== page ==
The Sheppard family already brought their collective musical dream to life in their native Australia.
The group—whose foundation includes siblings George, Amy, and Emma Sheppard—went from penning songs on their front porch to knocking Pharrell Williams’ mega-hit “Happy” off the top of the Australian charts with the international smash “Geronimo”. It’s just a precursor of what’s to come though as the Australian multi-platinum indie six-piece have officially launched their 2014 debut US EP, Geronimo.
Their story starts two and half thousand miles from Brisbane in the tropical Pacific paradise of Papua New Guinea, where the family moved with their lawyer father. Music was in the air from day one. Dad blasted Cat Stevens in the house to get the kids out of bed in the mornings, while mom sent them for lessons in piano and music theory.
George, Amy and Emma, the three siblings at the center of the band could not be more primed for career writing and performing music.
“I was singing in the shower one day,” laughs singer George Sheppard. “My sister Amy could hear me through the walls. Consequentially, she had to write a song with harmonies for a music course and she asked if I’d sing with her. It was the first time she had ever heard my voice! I never had solid aspirations to be a musician until then.”
The siblings quickly expanded their band to include guitarist and producer Jay Bovino, guitarist Dean Gordon, drummer Michael Butler and their younger sister Emma on bass guitar. After writing nearly 30 songs, and after much persistence, they were granted a meeting with Australian music industry legend, Michael Chugg, who would become their manager.
With Chugg’s experience on their side and their “DIY” spirit, the band continued to break the mold as radio stations in Australia began to embrace the group's first single "Let Me Down Easy,” without major label support. It even became most requested song for four weeks in a row on KNRK in Portland, giving the band their first taste of success in the States.
“Let Me Down Easy” was a breakthrough for Sheppard in Australia. The band secured their first major television appearance performing on the popular television show, Mornings, with host and radio DJ, David Campbell. After the performance, “Let Me Down Easy” became a national, double platinum selling sensation. Unprecedented success followed with the release of their history-making, quadruple-platinum 2014 single “Geronimo.” It quickly vaulted to #1 on Australia’s ARIA charts in only three weeks and held the top spot for another three weeks, making it the “longest-running independent #1 in Australian music history.” Sheppard released their first Australian full-length, Bombs Away, in the summer of 2014 and the album received gold certification shortly after.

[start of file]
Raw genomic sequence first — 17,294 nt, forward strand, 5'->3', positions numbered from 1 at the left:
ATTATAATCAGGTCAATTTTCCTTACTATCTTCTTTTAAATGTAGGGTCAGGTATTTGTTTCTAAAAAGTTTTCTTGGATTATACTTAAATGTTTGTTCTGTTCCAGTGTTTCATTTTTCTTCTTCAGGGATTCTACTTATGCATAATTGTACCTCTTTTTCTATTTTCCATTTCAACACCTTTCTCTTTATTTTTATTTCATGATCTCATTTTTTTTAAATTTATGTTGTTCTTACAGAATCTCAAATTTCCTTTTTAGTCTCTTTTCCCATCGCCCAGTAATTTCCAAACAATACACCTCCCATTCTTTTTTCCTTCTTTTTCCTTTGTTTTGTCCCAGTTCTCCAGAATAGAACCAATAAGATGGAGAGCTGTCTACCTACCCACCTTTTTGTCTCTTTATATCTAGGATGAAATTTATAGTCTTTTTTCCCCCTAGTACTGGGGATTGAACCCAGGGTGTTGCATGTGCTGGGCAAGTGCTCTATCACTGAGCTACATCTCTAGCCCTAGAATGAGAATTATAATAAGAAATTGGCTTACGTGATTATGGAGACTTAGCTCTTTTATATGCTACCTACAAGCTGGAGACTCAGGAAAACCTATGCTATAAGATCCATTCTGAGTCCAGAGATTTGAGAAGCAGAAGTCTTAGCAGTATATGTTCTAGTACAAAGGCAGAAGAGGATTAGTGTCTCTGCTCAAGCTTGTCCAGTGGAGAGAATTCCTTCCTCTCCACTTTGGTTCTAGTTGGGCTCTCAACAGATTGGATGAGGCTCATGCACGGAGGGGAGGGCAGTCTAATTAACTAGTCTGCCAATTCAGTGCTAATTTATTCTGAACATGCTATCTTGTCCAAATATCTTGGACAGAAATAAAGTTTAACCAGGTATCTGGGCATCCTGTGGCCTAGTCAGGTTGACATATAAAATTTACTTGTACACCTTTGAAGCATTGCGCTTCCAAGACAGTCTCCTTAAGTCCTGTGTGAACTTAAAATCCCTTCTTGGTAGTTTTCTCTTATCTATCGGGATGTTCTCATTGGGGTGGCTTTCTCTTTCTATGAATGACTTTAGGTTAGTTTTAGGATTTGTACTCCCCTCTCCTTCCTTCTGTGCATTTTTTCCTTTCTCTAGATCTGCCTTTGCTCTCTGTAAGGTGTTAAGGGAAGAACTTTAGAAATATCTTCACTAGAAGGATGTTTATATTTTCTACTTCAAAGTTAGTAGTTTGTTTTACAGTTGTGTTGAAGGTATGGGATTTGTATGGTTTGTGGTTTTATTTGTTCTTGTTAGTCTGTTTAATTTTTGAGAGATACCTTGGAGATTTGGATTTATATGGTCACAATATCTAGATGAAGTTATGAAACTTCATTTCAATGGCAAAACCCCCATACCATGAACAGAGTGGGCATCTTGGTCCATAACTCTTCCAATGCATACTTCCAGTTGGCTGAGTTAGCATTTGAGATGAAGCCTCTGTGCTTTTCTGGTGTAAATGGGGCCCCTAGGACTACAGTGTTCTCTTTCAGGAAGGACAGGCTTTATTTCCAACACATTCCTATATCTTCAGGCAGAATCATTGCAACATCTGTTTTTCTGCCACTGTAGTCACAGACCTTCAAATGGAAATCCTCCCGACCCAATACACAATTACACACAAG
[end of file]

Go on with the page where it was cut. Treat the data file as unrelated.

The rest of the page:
As the buzz exploded internationally, Sheppard caught the attention of hit makers, Republic Records and powerhouse manager, Scooter Braun. They then inked a deal with Republic and Braun's own School Boy Records—part of Universal Music Group. In August of 2014, the band released their Geronimo EP in North America.
Their unique influences can be heard in their musical DNA, merging a sun-drenched island vibe combined and a knack for pop hooks. The EP features four songs including “Geronimo.”
George explains that “Geronimo” is about “taking leaps of faith and doing something everybody else totally thinks is going to fail but you have the courage to see it through and get through it. You’re making a jump of defiance.”
Appropriately enough, the way in which the companion video for “Geronimo” was brought to life captures the essence of that theme, as the band was adamant about conceptualizing its inventive and cinematic quality with video director Toby Morris, as opposed to accepting suggested treatments.
Elsewhere on theEP, “Smile” exudes a strong sense of sonic bliss, while “Something’s Missing” shows another side of the band. “It’s got a bit of a funky undercurrent,” George adds. The combination of euphoric melodies and emotional content make for a sound that is instantly inspirational.
Ultimately, Sheppard spreads a little light through each song. “Even though some of the subject matter can be dark, we make light of it,” George concludes. “It’s about laughing through tragedy and making sad things happy. This is music for the underdog. I hope it offers up some fun, laughter and happiness.”